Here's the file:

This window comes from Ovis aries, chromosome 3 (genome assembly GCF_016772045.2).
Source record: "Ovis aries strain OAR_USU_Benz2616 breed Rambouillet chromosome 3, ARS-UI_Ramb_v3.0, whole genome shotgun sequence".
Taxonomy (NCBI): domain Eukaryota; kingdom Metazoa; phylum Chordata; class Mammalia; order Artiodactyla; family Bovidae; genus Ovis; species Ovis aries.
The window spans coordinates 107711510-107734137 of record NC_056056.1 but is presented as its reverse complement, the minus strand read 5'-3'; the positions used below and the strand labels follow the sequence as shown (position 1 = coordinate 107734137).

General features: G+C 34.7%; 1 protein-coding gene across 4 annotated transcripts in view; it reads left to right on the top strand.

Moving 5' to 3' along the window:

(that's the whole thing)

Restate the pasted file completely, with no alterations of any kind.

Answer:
This window comes from Ovis aries, chromosome 3 (genome assembly GCF_016772045.2).
Source record: "Ovis aries strain OAR_USU_Benz2616 breed Rambouillet chromosome 3, ARS-UI_Ramb_v3.0, whole genome shotgun sequence".
Taxonomy (NCBI): domain Eukaryota; kingdom Metazoa; phylum Chordata; class Mammalia; order Artiodactyla; family Bovidae; genus Ovis; species Ovis aries.
The window spans coordinates 107711510-107734137 of record NC_056056.1 but is presented as its reverse complement, the minus strand read 5'-3'; the positions used below and the strand labels follow the sequence as shown (position 1 = coordinate 107734137).

General features: G+C 34.7%; 1 protein-coding gene across 4 annotated transcripts in view; it reads left to right on the top strand.

Moving 5' to 3' along the window: